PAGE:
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 Dr. Bram Rochwerg holding a oxygen hemlet
Dr. Bram Rochwerg with an oxygen helmet

Leading the Way with Remarkable Research

The importance of research cannot be overstated. At Hamilton Health Sciences, important research initiatives are paving the way for a brighter future by expanding the horizons of medical knowledge. The insights gained today lead to the cures and treatments of tomorrow.

That is why Hamilton Health Sciences Foundation remains committed to supporting vital research through its annual gala celebration. This year’s virtual gala, UNPLUGGED, raised funds to support special projects across Hamilton Health Sciences that will benefit patients of all ages.

Breathing easier

One project supported by proceeds from UNPLUGGED is called “Non-Invasive Ventilation Helmets: Assessing the Efficacy and Safety in Critically Ill Patients with Respiratory Failure.” Through this initiative, intensivist Dr. Bram Rochwerg is investigating the use of a new oxygen helmet as an alternative to facemasks for delivering non-invasive ventilation.

The helmet looks like something worn by an astronaut and it delivers the same pressurized oxygen as facemasks without limiting a patient’s ability to communicate. With this project, Hamilton Health Sciences is one of the first hospitals in Canada to acquire and test these helmets.

In July, watch out for a special video about how these helmets are improving patient care at Juravinski Hospital and Cancer Centre.  

Harnessing AI

Dr. JD Schwalm, an interventional cardiologist at Hamilton General Hospital, is conducting a study called “Machine Learning: To Enhance the Diagnosis of Coronary Artery Disease.”

Conventional methods of diagnosis are less than optimal in predicting coronary heart disease, resulting in unnecessary, invasive diagnostic procedures.

Using research strategies that harness the powers of artificial intelligence (AI), Dr. Schwalm and his team are developing a powerful new predictive model. When coupled with an online, evidence-based decision-support program, this model will help ensure that the most appropriate diagnostic tests are conducted for each patient.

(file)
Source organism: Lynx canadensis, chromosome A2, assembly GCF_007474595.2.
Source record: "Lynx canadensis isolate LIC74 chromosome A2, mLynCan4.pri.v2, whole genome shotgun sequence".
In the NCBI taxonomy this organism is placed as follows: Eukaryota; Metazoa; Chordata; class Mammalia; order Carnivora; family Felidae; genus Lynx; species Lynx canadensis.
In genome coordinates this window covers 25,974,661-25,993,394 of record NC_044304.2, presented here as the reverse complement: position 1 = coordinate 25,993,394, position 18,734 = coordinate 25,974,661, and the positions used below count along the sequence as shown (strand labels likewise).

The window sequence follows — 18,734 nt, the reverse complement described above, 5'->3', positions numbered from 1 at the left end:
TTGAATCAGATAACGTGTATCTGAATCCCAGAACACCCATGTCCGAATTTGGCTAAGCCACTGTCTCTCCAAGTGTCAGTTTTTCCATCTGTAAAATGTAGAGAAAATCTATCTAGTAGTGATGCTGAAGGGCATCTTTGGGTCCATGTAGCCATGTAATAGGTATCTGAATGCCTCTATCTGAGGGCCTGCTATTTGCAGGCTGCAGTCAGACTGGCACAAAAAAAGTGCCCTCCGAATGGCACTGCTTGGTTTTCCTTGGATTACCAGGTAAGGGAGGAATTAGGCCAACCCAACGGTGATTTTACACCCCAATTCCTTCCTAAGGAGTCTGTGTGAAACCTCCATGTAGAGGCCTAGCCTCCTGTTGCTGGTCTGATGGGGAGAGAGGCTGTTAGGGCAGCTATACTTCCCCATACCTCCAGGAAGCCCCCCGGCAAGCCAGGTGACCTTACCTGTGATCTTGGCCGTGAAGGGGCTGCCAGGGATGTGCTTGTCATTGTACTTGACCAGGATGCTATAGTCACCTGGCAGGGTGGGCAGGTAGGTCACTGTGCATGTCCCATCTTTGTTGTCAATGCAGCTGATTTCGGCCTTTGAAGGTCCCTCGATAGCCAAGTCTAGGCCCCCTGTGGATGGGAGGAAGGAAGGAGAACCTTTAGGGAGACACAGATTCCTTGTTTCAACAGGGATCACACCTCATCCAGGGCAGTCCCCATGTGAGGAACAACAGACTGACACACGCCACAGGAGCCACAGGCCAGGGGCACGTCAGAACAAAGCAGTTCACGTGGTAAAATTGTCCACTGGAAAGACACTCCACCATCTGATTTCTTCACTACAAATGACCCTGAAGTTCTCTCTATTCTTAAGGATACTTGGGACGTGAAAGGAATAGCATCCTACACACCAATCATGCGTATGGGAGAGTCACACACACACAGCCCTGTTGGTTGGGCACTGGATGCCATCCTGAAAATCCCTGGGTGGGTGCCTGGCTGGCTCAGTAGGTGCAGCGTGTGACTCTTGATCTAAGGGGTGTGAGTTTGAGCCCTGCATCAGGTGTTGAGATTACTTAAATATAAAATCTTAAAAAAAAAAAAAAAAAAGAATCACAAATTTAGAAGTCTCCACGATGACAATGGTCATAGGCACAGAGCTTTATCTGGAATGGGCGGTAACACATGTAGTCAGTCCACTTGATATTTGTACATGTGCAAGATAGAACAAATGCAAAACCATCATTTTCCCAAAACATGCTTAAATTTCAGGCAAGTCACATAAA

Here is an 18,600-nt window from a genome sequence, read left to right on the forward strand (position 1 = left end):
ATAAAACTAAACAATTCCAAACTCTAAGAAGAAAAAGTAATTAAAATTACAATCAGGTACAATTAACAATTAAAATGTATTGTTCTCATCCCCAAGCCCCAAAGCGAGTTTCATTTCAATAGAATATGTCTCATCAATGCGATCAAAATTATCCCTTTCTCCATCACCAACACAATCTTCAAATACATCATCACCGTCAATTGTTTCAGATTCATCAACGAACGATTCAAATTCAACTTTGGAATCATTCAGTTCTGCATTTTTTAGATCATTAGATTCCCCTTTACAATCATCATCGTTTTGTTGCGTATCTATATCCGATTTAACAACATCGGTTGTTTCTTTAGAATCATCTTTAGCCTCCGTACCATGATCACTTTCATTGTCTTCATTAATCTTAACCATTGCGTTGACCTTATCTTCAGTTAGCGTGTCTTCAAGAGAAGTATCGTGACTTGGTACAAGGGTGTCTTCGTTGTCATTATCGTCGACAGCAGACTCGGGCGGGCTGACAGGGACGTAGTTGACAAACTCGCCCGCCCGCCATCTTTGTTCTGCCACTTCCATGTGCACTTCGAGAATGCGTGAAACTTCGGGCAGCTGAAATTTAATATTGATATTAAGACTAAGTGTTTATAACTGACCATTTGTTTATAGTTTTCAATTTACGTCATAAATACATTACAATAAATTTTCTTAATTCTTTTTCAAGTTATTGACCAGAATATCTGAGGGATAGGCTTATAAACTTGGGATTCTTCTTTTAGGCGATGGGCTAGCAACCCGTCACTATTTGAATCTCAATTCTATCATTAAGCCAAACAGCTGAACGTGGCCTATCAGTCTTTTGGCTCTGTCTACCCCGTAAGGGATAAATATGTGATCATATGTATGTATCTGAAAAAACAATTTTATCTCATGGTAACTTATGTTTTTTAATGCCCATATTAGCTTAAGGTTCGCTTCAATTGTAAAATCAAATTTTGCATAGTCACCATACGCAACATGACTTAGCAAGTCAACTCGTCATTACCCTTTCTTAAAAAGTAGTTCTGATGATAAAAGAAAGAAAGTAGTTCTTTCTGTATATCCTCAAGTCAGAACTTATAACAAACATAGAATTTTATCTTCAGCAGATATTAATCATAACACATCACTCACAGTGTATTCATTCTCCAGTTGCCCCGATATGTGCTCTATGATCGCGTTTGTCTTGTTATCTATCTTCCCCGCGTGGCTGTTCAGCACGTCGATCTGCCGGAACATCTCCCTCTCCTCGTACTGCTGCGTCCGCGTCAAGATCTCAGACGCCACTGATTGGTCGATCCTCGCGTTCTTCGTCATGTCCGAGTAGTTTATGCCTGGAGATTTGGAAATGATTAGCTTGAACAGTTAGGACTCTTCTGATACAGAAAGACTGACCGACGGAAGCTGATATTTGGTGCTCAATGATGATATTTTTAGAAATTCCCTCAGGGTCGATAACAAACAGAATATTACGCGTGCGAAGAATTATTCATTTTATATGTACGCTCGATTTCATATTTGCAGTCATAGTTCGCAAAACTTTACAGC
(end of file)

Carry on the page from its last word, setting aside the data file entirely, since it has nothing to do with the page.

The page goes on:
Chemo for cancer care

At Juravinski Cancer Centre, hematologist Dr. Hira Mian is leading a pilot study called “Multiple Myeloma: Helping Patients Adhere to their Oral Chemotherapy.”  

Although oral chemotherapy pills are easier for many patients than receiving medication intravenously, a greater risk exists that patients will take their medication incorrectly or miss doses.

Dr. Mian’s study will investigate if patients are taking their pills correctly and whether certain factors like age, social supports and side effects affect a patient’s adherence to their medication regimen.

Education about eating disorders

Dr. Jennifer Couturier, a psychiatrist at McMaster Children’s Hospital, is leading a project called “Eating Disorders: Supporting Children and Youth Awaiting Treatment for an Eating Disorder.”

The pandemic has created even longer wait times for patients needing treatment for eating disorders. Dr. Couturier’s initiative will study the implementation of a wait-list intervention that provides tools to support and educate parents about re-nourishing their children and interrupting eating-disorder behaviours.

The goal of this intervention is to lessen the need for hospitalization and change the trajectory of symptoms while a patient waits for treatment.

Engaging dementia patients

For hospitalized patients living with dementia, loss of meaningful activities can contribute to feelings of frustration and fear.

Through her project “Engaging Patients Living with Dementia in Meaningful Activities, clinical nurse specialist Esther Coker and her colleagues at St. Peter’s Hospital will implement DementiAbility Methods – a program of person-centred, non-pharmacological approaches to dementia care.

This program provides a framework for engaging patients in meaningful activities according to their needs, interests, skills and abilities. An increased level of engagement helps to promote physical, cognitive and social stimulation for better overall well-being.

Making a difference

Special projects like these have an impact that extends far beyond scientific theories, test tubes and data projections. They result in enhanced patient care, greater efficiency for health care teams and an increased base of vital medical knowledge, from which new standards of care and practice are developed.

With knowledge comes power, and the amazing researchers at Hamilton Health Sciences continue to harness and focus that power to ensure the best possible care for patients and families across the region.

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